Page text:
Here are some important points you need to consider while crafting an update email for your nonprofit.
- Subject line: It has to succinctly convey the purpose of the email.
- Introduction: Begin with a warm and personalized greeting acknowledging the recipient’s support.
- Highlight achievements: Share recent accomplishments, milestones, and outcomes achieved by your nonprofit. Use specific examples and data to showcase the impact of your work.
- Project updates: Provide detailed updates on ongoing projects, campaigns, or initiatives. Be transparent about how the funds are being utilized and the impact they’ve had.
- Important links: Provide your contact information and social media links to increase engagement opportunities.
- Call-to-Actions (CTAs): It isn’t mandatory to provide a donation CTA for every email. You can skip adding it, or even if you want to include it, add a CTA for attending an event or sharing updates with the recipient’s network. This will suffice.
Your update email should be informative and engaging. The focus is on building a sense of community. It should inspire the recipient to continue supporting your mission.
3. Storytelling email
A storytelling email is a communication that uses a compelling and emotionally resonant narrative to convey your nonprofit’s cause or mission. The primary aim of this email is to engage supporters on an emotional level, evoke sympathy, and inspire them to take action or contribute to your cause.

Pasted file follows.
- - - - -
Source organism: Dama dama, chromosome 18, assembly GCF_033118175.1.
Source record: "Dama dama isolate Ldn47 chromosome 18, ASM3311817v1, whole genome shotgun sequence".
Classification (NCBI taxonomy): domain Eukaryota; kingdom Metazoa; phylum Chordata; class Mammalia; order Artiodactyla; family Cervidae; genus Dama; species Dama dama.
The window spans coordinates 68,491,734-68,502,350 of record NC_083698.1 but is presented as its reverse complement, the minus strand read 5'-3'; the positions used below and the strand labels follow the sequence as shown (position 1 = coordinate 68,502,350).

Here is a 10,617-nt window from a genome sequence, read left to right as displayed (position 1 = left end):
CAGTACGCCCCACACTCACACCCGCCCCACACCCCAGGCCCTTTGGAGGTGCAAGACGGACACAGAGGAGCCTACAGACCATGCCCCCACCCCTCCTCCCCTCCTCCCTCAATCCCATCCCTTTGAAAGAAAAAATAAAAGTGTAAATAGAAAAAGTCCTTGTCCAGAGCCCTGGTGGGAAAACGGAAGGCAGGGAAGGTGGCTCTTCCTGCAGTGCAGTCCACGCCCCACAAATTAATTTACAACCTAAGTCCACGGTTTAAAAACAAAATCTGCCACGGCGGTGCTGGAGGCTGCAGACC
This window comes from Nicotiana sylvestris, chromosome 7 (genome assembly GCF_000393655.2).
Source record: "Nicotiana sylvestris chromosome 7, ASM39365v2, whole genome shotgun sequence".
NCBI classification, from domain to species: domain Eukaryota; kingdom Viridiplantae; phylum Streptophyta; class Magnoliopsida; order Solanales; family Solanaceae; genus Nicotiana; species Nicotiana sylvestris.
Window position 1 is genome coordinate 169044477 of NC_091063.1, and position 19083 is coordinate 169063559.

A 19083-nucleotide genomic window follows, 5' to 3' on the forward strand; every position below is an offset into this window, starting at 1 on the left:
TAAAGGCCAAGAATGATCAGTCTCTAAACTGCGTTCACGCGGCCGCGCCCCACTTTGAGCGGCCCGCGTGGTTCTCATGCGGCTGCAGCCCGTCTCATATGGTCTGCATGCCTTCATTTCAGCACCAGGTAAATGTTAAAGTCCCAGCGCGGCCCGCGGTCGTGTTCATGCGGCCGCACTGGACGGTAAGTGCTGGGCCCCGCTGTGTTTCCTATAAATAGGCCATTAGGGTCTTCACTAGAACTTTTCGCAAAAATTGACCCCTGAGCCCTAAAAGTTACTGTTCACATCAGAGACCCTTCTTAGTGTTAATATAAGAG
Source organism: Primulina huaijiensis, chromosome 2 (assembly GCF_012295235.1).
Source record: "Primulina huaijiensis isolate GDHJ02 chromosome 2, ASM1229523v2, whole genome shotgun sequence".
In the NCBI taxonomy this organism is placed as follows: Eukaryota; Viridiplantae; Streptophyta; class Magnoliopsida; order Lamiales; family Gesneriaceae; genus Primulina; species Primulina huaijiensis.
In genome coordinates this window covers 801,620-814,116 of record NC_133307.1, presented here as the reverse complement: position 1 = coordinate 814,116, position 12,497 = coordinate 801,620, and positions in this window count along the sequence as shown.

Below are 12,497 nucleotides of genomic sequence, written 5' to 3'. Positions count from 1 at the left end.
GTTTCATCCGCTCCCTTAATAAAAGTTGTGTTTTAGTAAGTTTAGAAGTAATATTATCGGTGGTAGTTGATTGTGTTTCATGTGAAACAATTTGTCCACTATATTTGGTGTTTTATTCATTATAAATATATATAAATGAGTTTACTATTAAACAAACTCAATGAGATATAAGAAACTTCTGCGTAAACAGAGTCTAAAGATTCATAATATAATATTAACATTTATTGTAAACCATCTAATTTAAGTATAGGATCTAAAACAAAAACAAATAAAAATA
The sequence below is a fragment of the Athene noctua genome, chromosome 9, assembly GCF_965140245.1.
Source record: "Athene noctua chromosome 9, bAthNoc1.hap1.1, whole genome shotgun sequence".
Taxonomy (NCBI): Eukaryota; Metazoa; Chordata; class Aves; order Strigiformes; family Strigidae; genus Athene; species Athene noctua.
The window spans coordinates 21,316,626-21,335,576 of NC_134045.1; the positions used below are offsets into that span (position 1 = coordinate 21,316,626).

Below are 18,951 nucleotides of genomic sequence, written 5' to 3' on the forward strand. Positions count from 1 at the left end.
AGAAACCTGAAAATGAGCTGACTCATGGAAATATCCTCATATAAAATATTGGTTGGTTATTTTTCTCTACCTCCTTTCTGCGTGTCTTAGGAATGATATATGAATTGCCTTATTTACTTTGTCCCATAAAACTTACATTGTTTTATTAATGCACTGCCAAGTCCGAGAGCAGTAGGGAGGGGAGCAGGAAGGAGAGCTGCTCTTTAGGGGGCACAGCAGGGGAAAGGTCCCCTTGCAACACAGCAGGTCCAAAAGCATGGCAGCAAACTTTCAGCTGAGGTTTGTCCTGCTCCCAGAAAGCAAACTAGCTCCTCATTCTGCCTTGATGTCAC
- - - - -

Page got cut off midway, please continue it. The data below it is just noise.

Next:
Here are a few tips to craft a compelling storytelling email for your nonprofit.
- Authenticity: Make sure you write genuine, relatable stories that reflect real-life experiences. Authentic stories build trust.
- Central character: Introduce a protagonist who is a part of your nonprofit’s cause or has been positively affected by your nonprofit’s efforts. Personalizing the story keeps it real.
- Engaging opening: Start with a captivating hook that instantly draws the reader in and sets the tone for the narrative.
- Conflict and resolution: As is the universal standard in any form of storytelling, present a challenge faced by the central character, and then highlight how your nonprofit’s intervention brought about a positive resolution.
- Emotional appeal: Use descriptive language to paint a clear picture of the situation. Create a sensory experience to evoke empathy, hope, and inspiration.
- Visual elements: Incorporate a video or photo of the central character to enhance the impact of the story.
- Call to action: This isn’t a necessity. You can urge readers to help but in subtle ways, such as by adding social links or contact information. Adding a “Donate Now” button to each email makes the reader think that you are only interested in soliciting donations from them. Skip adding this CTA, but give them hints on how they can help the cause.
Crafting a storytelling email requires a balance of emotional impact and meaningful engagement. Keep the narrative simple and relatable. Your story will do the rest of the work.
4. Fundraiser email